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December 16, 2005
EPA Tries to Pull a Disappearing Act on the Toxics Release Inventory
    by William Baue

In response to the Environmental Protection Agency proposal to dilute TRI, the socially responsible investing community launches the website.

In late September 2005, the Environmental Protection Agency (EPA) proposed "burden reduction" rule changes to the Toxics Release Inventory (TRI), which requires facilities that produce toxic chemicals to report their wastes and emissions. Established by the Emergency Planning and Community Right-to-Know Act of 1986 (EPCRA) in response to the Union Carbide gas leak in Bhopal, India in December 1984 that killed tens of thousands, TRI pioneered the use of disclosure (instead of regulation) as a powerful mitigator.

"EPA is launching a frontal assault on the Toxics Release Inventory program by proposing to convert the annual reporting requirement to alternate-year reporting," said Senator Jim Jeffords (I-VT) immediately after the announcement of the proposed change. "The Community Right-to-Know Act will become the Community Right-to-Know-Every-Other-Year Act."

Members of the socially responsible investing (SRI) community echoed this sentiment. Yesterday they launched the "" website to encourage those concerned about the changes to write to EPA during the public commentary period that was extended to January 13, 2006.

"What if we looked at corporate earnings every other year?" asks Julie Fox Gorte, vice president and chief social investment strategist for the Calvert Group, suggesting this analogy to highlight the absurdity of the proposal. "We might find corporations whose earnings didn't change between 2003 and 2005, but they sure changed a lot in the meantime!"

"Two years worth of no information in the investment world is forever--we react to what we see companies doing much more immediately than every other year," adds Dr. Gorte.

Other members of the SRI community, which relies heavily on TRI data to assess corporate environmental performance and potential financial risks, also express dismay at the proposal.

"The proposed changes would eviscerate the most cost-effective environmental rule the EPA has ever created in terms of increasing eco-efficiency and reducing risk," says Jon Naimon, founding president of Light Green Advisors (LGA), a Seattle-based SRI firm. "National emission reductions following the first TRI publication have been much faster than those generated by historical approaches to regulation embodied in the Clean Water Act, Clean Air Act, and the Resource Conservation and Recovery Act combined."

"TRI information is one of the few pieces of corporate accountability research that is rooted in physical quantities--and therefore it is empirical as opposed to normative information," Mr. Naimon told "Ironically, for a Republican administration that ostensibly favors information and market-based approaches, TRI is a program that works by spurring market forces rather than requiring command-and-control technology-forcing compliance."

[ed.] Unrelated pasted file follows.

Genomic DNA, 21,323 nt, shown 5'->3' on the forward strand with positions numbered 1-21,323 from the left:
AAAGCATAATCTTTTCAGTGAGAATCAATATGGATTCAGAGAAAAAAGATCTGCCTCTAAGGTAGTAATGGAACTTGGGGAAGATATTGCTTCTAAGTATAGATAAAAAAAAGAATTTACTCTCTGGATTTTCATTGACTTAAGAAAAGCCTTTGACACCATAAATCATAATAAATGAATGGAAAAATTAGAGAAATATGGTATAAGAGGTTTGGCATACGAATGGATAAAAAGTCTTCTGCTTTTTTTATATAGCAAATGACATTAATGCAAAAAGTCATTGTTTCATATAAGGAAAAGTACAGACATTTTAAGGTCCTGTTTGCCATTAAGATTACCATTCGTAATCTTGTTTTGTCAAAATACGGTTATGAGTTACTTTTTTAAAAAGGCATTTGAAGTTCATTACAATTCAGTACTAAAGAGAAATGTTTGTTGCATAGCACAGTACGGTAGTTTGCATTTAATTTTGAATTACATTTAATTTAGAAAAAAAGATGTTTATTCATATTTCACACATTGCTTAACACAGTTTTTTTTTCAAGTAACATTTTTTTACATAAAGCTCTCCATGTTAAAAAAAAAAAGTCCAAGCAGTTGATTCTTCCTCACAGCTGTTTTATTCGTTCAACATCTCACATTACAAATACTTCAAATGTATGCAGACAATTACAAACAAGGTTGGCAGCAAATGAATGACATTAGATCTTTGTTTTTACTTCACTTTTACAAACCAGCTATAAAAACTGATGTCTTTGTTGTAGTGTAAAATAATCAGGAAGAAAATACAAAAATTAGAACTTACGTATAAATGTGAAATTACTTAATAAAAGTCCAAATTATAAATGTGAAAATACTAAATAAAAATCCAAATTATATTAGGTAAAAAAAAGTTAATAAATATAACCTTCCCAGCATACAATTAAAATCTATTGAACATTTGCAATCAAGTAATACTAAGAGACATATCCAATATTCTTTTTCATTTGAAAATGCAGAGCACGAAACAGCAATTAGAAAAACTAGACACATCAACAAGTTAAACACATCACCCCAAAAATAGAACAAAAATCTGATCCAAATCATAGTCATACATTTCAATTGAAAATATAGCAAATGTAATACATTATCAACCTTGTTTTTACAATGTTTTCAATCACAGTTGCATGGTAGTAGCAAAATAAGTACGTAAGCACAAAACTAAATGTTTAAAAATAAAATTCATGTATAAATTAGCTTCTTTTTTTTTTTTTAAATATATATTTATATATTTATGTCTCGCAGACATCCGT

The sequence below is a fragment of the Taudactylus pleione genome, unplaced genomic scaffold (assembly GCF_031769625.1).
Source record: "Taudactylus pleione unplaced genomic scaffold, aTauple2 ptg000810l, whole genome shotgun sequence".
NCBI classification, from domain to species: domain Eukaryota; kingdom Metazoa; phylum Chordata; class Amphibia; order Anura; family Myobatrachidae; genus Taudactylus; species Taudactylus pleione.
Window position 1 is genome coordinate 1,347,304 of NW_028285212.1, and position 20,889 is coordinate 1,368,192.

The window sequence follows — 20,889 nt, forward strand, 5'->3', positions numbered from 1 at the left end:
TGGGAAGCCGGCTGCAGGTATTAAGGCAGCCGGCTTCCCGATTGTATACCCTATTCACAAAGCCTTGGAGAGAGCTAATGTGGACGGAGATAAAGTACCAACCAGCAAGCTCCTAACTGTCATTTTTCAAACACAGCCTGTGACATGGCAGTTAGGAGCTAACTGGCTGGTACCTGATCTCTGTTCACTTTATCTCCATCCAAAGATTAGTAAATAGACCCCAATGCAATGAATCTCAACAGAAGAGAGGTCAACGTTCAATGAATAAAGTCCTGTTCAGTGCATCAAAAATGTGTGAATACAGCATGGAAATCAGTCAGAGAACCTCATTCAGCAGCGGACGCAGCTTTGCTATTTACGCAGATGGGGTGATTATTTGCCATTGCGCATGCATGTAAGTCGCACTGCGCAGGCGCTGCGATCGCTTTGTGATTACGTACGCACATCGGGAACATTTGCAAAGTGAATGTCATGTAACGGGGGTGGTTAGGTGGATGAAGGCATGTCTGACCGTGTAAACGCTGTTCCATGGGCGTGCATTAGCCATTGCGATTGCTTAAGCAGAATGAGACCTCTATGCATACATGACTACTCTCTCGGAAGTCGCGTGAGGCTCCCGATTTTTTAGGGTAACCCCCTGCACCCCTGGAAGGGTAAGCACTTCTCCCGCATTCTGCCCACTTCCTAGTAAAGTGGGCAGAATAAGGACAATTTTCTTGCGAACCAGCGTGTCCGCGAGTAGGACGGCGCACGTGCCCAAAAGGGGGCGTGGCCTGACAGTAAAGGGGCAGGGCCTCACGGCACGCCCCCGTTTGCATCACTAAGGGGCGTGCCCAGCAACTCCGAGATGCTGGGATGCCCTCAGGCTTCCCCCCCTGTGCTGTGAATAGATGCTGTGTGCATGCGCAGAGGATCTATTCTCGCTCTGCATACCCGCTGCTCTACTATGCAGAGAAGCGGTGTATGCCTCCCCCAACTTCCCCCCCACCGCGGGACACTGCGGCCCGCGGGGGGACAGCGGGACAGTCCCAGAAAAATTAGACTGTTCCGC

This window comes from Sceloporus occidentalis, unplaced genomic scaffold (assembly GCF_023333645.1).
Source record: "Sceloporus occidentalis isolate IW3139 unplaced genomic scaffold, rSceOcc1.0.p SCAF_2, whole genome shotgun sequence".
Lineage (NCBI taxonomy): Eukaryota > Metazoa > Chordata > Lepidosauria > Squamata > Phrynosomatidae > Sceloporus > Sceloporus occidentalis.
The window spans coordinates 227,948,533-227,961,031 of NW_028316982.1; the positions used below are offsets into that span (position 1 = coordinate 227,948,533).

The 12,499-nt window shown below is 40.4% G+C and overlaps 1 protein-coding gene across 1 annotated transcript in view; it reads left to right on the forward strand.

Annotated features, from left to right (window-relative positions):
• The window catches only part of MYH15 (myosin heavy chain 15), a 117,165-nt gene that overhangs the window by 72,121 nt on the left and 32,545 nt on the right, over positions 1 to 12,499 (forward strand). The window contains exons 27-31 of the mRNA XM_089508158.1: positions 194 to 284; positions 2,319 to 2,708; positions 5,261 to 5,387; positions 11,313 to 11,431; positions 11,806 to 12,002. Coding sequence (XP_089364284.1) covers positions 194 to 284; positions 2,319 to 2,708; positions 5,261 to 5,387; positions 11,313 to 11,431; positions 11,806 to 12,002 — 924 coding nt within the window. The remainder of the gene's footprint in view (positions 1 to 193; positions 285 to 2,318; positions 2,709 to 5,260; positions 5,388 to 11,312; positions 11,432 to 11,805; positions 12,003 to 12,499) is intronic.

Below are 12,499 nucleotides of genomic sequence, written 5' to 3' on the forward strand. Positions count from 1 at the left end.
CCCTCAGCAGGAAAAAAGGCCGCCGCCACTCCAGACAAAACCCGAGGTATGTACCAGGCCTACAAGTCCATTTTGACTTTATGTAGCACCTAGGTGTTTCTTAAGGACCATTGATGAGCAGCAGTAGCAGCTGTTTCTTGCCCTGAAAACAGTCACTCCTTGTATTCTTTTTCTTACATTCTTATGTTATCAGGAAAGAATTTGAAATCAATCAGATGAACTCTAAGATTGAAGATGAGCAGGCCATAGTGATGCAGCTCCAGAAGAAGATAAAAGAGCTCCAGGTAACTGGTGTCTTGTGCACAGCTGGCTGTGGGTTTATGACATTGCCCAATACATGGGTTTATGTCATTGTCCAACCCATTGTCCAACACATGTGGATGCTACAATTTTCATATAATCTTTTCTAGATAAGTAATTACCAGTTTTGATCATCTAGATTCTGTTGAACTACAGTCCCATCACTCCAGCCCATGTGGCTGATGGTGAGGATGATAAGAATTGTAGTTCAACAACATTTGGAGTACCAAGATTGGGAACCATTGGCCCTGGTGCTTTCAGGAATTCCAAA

The proposal would also increase ten-fold (from 500 to 5,000 pounds of toxic waste) the threshold for non-reporting using "Form A," which requires no details. The changes would also allow facilities emitting persistent bioaccumulative toxins (PBTs), such as lead and mercury that have been associated with human health risks even at low levels, to use Form A to report wastes less than 500 pounds without providing details.

These changes impact SRI research and beyond--including the Toxic 100, which lists top corporate polluters by aggregating TRI data by company.

"For the Toxic 100 and SRI research in general, this EPA proposal would be a giant disappearing act," said Jim Boyce, director of the environment program at the Political Economy Research Institute (PERI) at the University of Massachusetts, which created the Toxic 100. "The increase in the Form A threshold would make important information vanish, because even a small polluter can affect a large number of people if it's located in an urban area."

"Some companies might be able to change their activities so that more pollution happens in the unreported years, making them look better than they really are," Prof. Boyce told

Intentional or not, emissions change significantly year-to-year as business ebbs and flows with production lines closing temporarily and then reopening when market conditions improve, maintenance or accidents closing plants for extended times, and bad weather events intervening.

For example, in 2000 a BP chemical plant in Decatur, Alabama emitted 48,000 pounds of benzene, a known human carcinogen, and then rose to 62,000 pounds in 2001, according to data from the TRI Explorer program on the EPA website. In 2002, the releases dropped to 16,000 pounds, but the next year they increased six-fold to 104,000 pounds.

"Looking just at the even-numbered years at the BP Decatur plant, emissions declined 80 percent, but looking at the odd-numbered years, the data shows pollution increasing by 70 percent," said Eric Schaeffer, director of the Environmental Integrity Project (EIP). "When emissions are jumping back and forth five or even ten times higher or lower from one year to the next, it isn't hard to see why collecting data every other year just doesn't work."

Those concerned with the proposed changes can voice their opinion during the public commentary period through the EPA website or the website. A website for OMB Watch, which holds the White House Office of Management and Budget (OMB) accountable, links to seven different action alerts with templates for submitting comments on the proposed change, as well as to a report on the issue.


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